Trying to run is hard

Trying to runTrying to start running again is hard. Trying to start running, period, is hard. When I think about it, I’m amazed so many people succeed, but they do. I did. I will again.

The hardest thing is the mental limits you put on yourself. I remember when I first took up running many years ago – not counting the failed attempt as an overweight teenager, and the one as a wishful, chain-smoking twenty-something – I was convinced I could never do more than 5 kilometres. Five K. That was it. I had a route that was actually just under that an I was always at the end of my rope by the time I was approaching home.

My boss at the time found out I was running and invited me to join him and a few others for a lunchtime 5K. I refused. I could never keep up, I was certain. He said they ran a leisurely 30 minute 5K. Sounded pretty fast.

For over a year I was stuck at that 5K mark. It wasn’t until we moved and I joined a run club near the new house that peer pressure eventually lead me crack the 5 K mark. It was then that I realized that it was a psychological limit, not physical. I knew that all along, but now I admitted it. Within a few months of cracking that limit I ran my first race, an 11K mud run. In a year a half marathon, then 30K, eventually a year or so after that a marathon.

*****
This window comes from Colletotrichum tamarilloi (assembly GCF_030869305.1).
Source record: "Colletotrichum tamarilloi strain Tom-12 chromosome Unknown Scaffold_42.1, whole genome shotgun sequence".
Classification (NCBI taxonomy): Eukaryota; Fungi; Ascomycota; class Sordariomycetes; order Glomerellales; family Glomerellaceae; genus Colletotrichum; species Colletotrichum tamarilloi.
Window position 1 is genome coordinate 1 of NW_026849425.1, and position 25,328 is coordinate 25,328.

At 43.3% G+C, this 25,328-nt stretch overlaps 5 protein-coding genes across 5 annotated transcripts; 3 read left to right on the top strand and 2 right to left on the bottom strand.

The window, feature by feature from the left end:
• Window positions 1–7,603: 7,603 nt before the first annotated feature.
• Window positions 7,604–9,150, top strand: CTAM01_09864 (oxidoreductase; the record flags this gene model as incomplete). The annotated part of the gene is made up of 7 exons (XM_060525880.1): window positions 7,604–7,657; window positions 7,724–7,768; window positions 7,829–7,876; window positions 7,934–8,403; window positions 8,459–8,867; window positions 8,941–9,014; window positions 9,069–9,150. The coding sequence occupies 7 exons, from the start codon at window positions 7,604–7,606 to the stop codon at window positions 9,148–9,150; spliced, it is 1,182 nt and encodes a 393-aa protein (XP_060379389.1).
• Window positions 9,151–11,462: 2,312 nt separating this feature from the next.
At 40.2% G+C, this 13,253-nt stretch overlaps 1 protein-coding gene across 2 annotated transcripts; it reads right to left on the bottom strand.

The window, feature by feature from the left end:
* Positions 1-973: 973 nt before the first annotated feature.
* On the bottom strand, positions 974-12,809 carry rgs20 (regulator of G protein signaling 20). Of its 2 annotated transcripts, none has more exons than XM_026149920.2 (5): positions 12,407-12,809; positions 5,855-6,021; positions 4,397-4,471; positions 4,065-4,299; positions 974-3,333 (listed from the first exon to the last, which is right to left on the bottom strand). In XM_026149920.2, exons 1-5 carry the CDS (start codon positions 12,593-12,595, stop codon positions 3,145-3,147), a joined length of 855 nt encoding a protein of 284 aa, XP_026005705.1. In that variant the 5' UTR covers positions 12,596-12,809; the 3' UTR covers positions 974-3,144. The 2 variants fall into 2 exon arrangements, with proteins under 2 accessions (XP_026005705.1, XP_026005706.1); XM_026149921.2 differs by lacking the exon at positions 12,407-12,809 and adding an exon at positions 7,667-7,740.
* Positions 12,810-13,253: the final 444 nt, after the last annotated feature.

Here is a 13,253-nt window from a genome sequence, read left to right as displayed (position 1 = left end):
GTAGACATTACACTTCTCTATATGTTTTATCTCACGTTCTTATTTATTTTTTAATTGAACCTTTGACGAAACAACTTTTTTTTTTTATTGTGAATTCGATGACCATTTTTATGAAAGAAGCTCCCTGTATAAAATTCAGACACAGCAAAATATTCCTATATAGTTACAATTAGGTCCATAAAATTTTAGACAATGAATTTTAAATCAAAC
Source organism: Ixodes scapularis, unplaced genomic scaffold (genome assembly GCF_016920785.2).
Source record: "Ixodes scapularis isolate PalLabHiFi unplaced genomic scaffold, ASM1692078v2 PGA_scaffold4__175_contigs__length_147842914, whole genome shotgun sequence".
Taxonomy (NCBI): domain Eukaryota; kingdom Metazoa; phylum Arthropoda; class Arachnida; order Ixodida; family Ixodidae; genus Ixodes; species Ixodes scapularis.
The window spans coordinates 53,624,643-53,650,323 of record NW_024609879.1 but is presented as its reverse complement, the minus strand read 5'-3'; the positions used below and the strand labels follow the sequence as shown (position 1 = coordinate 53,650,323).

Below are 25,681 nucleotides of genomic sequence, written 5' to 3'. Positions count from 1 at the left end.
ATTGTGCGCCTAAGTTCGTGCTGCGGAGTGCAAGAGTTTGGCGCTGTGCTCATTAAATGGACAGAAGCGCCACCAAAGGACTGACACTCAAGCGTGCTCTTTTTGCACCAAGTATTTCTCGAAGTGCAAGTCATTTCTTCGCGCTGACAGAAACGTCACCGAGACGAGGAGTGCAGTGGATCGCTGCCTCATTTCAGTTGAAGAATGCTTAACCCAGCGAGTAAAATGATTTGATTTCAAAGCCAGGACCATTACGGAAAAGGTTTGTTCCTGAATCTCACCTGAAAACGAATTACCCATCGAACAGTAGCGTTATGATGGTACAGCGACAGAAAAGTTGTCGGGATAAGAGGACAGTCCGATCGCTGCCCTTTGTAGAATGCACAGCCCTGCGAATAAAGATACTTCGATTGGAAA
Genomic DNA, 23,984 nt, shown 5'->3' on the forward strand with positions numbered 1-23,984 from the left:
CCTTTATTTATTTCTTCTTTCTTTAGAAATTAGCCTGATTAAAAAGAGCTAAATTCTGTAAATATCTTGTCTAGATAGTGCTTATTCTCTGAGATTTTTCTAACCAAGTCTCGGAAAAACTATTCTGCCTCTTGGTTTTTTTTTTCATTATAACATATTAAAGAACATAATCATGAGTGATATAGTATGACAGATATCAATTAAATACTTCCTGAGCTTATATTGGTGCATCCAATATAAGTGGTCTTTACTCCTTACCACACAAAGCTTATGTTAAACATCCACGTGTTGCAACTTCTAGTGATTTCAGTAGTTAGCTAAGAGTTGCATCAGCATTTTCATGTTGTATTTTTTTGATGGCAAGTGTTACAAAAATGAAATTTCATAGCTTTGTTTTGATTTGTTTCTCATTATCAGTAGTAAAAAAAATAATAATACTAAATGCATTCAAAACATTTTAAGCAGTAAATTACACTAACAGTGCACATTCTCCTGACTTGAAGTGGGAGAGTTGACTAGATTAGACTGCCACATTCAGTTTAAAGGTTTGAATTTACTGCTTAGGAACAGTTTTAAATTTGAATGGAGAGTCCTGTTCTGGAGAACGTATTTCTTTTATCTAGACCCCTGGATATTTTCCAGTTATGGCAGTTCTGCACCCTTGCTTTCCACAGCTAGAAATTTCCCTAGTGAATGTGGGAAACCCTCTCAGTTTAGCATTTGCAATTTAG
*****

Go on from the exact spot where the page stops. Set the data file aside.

But now I’m back stuck again. It’s been months since I ran more than 5 or 6K. I step out the door planning to run 8 or 10, and almost immediately start making excuses why I can’t. It will take too long. I’ve got a lot to do. I should be spending time with the kids. I’m tired. Okay, just 5K this time … again. Maybe a bit faster.

The psychological limit is back.

Was back. Tonight I got tired of it and broke it. Not by much, I ran 7K. But the limit has been pushed and the journey begins. Trying to run.

What about you? Are you trying to run? Run farther?

Image courtesy of Flicker CC and Ryan Knapp